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A view on Blu-ray by Gary W. Tooze

What the Peeper Saw aka 'Diabólica malicia' aka 'Night Hair Child' [Blu-ray]


(James Kelly and Andrew White, 1971)



Review by Gary Tooze



Theatrical: Cemo Film

Video: VCI



Region: FREE (as verified by the Oppo Blu-ray player)

Runtime: 1:35:50.494

Disc Size: 23,076,859,014 bytes

Feature Size: 22,393,841,664 bytes

Video Bitrate: 27.99 Mbps

Chapters: 12

Case: Standard Blu-ray case

Release date: November, 2014



Aspect ratio: 1.78:1

Resolution: 1080p / 23.976 fps

Video codec: MPEG-2 Video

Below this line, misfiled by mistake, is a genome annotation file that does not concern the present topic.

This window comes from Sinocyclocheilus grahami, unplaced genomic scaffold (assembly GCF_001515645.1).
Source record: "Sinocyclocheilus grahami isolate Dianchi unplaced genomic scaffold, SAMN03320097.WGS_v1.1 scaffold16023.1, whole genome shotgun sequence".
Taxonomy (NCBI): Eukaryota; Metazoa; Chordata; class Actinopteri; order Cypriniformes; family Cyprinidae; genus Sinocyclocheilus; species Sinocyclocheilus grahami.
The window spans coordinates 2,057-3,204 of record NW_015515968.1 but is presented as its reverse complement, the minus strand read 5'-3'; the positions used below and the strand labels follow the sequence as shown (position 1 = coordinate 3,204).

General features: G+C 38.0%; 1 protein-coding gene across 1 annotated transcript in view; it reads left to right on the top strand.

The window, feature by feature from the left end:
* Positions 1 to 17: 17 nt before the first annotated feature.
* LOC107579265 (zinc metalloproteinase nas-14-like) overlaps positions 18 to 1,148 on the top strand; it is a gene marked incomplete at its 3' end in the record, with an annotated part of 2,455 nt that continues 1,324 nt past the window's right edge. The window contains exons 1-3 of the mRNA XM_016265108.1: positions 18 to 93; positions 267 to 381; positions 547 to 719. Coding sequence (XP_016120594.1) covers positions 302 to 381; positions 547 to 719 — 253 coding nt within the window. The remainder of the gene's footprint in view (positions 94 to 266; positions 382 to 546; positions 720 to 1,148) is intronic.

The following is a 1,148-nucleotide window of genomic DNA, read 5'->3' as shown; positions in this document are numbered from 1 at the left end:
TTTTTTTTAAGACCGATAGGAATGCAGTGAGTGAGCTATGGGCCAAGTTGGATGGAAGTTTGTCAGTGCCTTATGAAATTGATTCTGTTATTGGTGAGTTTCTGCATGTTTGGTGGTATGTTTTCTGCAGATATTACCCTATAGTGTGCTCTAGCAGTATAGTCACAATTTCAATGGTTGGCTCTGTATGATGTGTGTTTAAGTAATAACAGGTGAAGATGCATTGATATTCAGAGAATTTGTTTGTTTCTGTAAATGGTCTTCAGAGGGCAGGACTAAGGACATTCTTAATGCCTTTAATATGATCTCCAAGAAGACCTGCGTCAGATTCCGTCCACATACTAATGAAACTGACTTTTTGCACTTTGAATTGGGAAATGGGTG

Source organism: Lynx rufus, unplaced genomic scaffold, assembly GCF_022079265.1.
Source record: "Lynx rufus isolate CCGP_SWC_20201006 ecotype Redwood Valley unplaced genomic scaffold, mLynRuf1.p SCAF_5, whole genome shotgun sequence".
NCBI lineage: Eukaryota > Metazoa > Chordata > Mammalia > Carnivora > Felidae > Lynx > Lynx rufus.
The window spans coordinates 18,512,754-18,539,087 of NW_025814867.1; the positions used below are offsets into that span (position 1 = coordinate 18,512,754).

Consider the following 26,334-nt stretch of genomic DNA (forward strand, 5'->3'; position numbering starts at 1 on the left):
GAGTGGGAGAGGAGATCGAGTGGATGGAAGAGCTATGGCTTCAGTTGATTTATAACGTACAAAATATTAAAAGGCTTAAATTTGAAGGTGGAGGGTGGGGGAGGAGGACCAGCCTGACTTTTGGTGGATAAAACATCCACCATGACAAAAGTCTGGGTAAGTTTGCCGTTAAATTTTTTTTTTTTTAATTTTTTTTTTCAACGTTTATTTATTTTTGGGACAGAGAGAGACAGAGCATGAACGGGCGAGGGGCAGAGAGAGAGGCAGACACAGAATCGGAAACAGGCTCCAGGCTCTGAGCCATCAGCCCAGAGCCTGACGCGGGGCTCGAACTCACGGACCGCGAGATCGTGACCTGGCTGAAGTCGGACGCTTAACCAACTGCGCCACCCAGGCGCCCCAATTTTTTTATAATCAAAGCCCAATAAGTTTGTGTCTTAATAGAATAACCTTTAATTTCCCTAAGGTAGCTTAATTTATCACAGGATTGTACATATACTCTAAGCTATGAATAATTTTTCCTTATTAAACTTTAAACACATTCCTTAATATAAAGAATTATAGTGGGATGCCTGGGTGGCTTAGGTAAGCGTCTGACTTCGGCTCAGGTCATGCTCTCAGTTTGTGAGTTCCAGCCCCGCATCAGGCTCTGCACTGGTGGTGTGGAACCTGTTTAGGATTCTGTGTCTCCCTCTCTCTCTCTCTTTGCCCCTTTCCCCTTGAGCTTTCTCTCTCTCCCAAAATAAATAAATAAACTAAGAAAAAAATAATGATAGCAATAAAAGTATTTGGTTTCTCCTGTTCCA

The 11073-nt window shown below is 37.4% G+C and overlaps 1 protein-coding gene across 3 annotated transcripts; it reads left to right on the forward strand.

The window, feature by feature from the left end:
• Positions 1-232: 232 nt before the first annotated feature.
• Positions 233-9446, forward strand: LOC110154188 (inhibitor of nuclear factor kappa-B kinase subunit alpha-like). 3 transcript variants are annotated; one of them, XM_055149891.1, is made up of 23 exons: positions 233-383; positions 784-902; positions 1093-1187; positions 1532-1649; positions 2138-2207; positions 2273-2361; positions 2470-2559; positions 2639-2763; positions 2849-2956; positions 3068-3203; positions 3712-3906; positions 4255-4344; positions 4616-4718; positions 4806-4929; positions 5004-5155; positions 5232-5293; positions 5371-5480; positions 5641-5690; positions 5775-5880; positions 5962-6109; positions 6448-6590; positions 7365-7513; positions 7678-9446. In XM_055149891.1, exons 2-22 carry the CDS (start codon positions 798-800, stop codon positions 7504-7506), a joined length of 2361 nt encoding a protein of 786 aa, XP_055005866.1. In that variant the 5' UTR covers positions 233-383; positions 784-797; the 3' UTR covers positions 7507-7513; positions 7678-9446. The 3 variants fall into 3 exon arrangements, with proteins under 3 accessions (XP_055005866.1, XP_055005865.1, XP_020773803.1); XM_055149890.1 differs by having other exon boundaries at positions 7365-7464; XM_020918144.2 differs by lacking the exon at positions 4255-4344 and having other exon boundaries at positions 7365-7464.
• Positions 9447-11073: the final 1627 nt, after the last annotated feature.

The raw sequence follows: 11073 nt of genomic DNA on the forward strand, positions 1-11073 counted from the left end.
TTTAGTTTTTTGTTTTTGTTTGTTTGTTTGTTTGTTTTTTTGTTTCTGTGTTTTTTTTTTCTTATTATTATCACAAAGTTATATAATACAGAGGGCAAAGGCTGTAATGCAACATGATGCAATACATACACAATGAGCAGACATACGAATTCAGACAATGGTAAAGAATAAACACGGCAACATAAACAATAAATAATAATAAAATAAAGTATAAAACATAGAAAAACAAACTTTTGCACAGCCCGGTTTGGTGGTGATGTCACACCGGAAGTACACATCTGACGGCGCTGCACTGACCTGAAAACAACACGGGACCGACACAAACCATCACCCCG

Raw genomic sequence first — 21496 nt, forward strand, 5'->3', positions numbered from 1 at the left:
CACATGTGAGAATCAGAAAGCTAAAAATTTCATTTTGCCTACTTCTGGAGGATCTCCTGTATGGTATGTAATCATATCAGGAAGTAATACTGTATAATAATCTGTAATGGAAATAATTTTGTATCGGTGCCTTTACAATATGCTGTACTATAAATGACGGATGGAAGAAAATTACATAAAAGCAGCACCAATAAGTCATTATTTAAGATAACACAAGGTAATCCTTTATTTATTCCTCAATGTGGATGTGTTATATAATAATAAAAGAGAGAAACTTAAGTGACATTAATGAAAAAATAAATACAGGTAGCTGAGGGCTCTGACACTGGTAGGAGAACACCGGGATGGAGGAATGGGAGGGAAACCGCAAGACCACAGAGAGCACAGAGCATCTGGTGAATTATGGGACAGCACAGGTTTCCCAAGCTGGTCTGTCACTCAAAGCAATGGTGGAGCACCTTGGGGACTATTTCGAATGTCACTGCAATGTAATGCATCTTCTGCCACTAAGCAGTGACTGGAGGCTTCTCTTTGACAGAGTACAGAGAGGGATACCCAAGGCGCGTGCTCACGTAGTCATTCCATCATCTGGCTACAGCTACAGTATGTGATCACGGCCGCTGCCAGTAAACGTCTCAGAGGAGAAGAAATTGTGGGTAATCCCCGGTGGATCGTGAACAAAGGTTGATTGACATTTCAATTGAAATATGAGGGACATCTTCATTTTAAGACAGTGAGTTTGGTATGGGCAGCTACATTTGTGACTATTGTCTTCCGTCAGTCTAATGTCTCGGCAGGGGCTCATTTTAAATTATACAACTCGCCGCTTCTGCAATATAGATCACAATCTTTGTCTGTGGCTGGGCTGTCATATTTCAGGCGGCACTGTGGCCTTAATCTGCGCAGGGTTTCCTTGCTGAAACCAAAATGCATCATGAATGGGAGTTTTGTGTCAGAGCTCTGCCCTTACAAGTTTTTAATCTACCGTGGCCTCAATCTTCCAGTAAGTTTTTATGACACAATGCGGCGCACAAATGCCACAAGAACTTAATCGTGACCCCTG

LPCM Audio English 1536 kbps 2.0 / 48 kHz / 1536 kbps / 16-bit



English, None



• Original Theatrical Trailer (1:48)
Original TV Teaser Spot (:30)





Description: In this psychological thriller touching upon obsession, a successful author's (Hardy Kruger) new wife (Britt Ekland) begins to suspect her 12-year old stepson (Mark Lester) may have have had a hand in murdering his mother whom mysteriously died while bathing. What results is a sexual cat-and-mouse game that escalates the wife's paranoia to dangerous levels.



The Film: